Add Jake Gyllenhaal to the list of celebrities who aren't obsessing about their personal hygiene.
The "Donnie Darko" star revealed in a new interview with Vanity Fair that his attitude about bathing has grown more lax over the years. "More and more I find bathing to be less necessary, at times," Gyllenhaal, 40, told the magazine.
Then, quoting British singer-songwriter Elvis Costello, he continued, "I do believe ... that good manners and bad breath get you nowhere. So I do that. But I do also think that there’s a whole world of not bathing that is also really helpful for skin maintenance, and we naturally clean ourselves."
Gyllenhaal's details about his bathing philosophy come less than two weeks after Hollywood A-listers Ashton Kutcher and Mila Kunis made headlines for revealing they only bathe their children — daughter, Wyatt, 6, while and son, Dimitri, 4 — when they "can see the dirt" on them.
“I wasn’t that parent that bathed my newborns, ever,” Kunis, 37, said on Dax Shepard’s “Armchair Expert” podcast.
"Here’s the thing," interjected Kutcher, 43, “if you can see the dirt on them, clean them. Otherwise, there’s no point.”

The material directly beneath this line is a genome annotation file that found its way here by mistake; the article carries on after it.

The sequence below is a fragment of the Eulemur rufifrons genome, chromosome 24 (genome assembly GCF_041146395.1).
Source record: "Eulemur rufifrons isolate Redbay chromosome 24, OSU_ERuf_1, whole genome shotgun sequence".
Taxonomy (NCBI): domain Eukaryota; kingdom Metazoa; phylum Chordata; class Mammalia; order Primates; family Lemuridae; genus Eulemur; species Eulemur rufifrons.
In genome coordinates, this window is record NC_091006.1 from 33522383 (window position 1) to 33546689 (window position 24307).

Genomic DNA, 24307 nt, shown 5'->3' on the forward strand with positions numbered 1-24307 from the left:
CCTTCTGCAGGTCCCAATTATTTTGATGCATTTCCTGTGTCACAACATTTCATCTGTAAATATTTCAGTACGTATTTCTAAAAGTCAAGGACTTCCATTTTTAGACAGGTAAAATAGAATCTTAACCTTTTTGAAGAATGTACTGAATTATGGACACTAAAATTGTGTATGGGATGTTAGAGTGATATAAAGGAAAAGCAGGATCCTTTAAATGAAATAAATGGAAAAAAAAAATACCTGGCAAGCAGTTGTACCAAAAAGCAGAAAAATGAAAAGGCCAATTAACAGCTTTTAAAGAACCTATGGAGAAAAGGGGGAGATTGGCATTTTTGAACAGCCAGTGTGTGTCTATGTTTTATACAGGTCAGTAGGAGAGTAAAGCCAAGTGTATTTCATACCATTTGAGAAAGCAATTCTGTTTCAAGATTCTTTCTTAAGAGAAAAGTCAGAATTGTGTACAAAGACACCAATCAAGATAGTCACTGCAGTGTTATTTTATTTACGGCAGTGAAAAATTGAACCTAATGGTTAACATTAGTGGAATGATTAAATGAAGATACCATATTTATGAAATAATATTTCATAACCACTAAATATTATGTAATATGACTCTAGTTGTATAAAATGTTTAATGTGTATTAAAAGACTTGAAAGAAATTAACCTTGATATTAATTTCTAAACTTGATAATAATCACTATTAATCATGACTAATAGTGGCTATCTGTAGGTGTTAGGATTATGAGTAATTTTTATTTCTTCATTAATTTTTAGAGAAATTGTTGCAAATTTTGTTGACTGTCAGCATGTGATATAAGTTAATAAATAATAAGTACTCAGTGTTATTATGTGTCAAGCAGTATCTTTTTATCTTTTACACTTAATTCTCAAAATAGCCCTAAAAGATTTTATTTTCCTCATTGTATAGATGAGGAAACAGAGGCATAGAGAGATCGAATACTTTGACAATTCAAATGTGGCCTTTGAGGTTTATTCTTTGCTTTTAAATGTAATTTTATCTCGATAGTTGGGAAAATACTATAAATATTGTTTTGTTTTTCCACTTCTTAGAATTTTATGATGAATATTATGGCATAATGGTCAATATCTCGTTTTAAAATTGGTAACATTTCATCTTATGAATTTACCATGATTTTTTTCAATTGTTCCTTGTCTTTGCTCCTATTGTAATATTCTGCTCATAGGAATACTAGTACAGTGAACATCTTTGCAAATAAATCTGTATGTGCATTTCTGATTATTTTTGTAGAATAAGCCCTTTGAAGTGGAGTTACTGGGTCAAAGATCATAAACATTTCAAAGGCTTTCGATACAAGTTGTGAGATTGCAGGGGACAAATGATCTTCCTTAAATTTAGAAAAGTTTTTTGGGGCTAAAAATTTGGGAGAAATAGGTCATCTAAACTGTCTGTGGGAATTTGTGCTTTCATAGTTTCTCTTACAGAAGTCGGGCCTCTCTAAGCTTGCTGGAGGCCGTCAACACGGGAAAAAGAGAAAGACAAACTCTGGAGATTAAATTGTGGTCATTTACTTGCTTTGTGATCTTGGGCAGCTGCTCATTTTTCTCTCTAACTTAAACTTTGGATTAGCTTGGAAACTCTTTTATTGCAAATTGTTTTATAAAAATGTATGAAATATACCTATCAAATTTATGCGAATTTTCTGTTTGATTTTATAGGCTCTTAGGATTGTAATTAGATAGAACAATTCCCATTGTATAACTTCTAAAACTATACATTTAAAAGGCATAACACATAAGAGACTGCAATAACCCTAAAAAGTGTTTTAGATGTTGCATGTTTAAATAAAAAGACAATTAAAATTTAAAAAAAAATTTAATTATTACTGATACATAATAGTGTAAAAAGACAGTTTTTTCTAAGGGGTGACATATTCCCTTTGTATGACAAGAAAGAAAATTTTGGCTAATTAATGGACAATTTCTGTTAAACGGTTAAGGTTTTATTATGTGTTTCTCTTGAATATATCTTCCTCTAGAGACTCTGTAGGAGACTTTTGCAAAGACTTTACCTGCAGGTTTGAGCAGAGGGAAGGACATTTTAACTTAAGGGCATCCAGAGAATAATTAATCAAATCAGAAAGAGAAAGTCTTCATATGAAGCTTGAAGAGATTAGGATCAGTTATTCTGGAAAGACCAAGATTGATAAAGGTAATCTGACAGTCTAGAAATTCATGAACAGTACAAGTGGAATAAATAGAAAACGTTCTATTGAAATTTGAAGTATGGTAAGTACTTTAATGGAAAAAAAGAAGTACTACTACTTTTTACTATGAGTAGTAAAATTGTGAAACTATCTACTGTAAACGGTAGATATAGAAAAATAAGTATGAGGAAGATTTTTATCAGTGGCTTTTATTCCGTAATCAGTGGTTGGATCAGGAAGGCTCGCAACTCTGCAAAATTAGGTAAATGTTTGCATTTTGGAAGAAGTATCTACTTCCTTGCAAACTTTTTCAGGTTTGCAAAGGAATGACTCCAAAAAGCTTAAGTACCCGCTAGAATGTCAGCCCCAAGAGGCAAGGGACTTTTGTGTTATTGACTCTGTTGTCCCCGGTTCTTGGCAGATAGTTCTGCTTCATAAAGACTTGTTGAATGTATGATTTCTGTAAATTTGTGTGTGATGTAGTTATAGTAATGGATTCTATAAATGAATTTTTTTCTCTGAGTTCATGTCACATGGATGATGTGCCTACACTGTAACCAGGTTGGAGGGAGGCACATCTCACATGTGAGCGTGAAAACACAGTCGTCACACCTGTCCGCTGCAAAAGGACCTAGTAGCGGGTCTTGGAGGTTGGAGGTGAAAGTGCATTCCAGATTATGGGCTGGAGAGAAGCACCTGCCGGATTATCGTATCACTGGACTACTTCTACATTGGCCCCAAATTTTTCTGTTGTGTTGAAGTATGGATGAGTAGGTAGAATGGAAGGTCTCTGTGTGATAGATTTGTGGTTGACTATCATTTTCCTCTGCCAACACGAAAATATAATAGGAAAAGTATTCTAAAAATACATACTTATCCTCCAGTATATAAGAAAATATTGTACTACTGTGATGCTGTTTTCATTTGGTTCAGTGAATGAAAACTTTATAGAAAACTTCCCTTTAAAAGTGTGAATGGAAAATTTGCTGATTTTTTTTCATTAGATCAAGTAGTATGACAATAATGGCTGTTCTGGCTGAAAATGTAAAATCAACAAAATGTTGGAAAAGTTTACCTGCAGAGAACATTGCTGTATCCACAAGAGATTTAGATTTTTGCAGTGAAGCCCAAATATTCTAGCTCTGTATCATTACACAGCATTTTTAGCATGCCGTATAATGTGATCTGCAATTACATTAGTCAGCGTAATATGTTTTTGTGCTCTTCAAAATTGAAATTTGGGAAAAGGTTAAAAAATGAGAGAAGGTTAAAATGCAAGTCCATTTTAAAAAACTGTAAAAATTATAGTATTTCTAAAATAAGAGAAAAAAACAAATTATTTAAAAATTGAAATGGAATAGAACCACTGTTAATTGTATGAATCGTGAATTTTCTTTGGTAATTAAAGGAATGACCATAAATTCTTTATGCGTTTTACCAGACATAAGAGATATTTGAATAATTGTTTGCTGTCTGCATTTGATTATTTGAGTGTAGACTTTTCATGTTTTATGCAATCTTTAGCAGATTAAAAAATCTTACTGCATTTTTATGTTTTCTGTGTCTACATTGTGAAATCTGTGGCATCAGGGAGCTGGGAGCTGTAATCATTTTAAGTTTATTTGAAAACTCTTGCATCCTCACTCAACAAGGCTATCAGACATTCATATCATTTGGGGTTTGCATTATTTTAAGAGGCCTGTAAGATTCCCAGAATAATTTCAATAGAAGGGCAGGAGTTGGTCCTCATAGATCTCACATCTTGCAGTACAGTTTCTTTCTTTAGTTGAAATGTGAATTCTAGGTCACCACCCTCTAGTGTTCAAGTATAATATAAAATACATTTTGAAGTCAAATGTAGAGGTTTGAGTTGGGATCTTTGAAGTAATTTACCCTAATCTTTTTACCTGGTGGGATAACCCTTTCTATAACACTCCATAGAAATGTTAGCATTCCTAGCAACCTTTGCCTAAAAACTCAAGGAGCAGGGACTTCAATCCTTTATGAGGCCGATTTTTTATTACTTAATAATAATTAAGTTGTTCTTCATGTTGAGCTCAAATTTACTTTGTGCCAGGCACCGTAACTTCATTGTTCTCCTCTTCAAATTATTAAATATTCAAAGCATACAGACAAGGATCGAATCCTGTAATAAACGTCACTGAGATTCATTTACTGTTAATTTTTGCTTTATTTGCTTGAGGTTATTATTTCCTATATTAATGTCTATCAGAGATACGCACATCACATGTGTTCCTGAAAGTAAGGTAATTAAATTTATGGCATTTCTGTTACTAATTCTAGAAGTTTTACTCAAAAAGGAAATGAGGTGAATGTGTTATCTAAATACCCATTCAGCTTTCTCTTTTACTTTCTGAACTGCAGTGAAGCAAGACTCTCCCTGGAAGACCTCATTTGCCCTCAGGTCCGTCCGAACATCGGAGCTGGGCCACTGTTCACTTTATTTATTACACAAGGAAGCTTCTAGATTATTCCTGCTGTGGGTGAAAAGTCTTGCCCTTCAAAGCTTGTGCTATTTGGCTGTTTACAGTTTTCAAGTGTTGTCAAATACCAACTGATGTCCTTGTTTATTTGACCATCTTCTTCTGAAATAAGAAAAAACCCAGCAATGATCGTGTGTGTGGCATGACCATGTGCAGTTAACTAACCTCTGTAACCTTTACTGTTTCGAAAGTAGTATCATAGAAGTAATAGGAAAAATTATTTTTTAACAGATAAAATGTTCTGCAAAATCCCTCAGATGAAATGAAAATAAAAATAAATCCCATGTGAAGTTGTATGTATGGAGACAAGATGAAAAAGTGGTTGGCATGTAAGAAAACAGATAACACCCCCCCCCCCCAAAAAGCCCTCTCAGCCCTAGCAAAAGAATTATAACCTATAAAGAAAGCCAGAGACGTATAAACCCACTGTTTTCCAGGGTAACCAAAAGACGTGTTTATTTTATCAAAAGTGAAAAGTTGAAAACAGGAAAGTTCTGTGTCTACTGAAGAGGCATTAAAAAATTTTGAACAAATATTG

Kutcher, who wed his former "That '70s Show" co-star in 2015, added that the couple's less-is-more bathing policy doesn't only apply to their kids. The actor himself doesn't bathe every day either.
"I wash my armpits and crotch daily and nothing else," said Kutcher.
Host Shepard, 46, and his wife, Kristen Bell, 41, share the same lax attitude when it comes to bathing their two daughters, Lincoln, 8, and Delta, 6. The couple, who tied the knot in 2013, revealed Tuesday on "The View" that bath time happens for their girls only when they "stink."
"We bathed our children every single night — prior to bed is like the routine," said Shepard. "And then somehow, they just started going to sleep on their own without the routine, and by George, we had to start saying, 'Hey, when's the last time you bathed them?'"
Bell added "Yeah, we forget."
Shepard noted that Lincoln and Delta can go "sometimes five, six days" without a bath and they don't smell.
"Well, they do sometimes," clarified Bell. "I'm a big fan of waiting for the stink. Once you catch a whiff, that's biology's way of letting you know you need to clean it up."
The former "Good Place" star continued, "There's a red flag, because honestly, it's just bacteria. And once you get the bacteria, you gotta be like, 'Get in the tub or the shower' ... I wait for the stink."
Shepard and Bell's bathing philosophy for their children syncs up with the American Academy of Dermatology Association's recommendation that children ages 6 to 11 bathe at least once a week.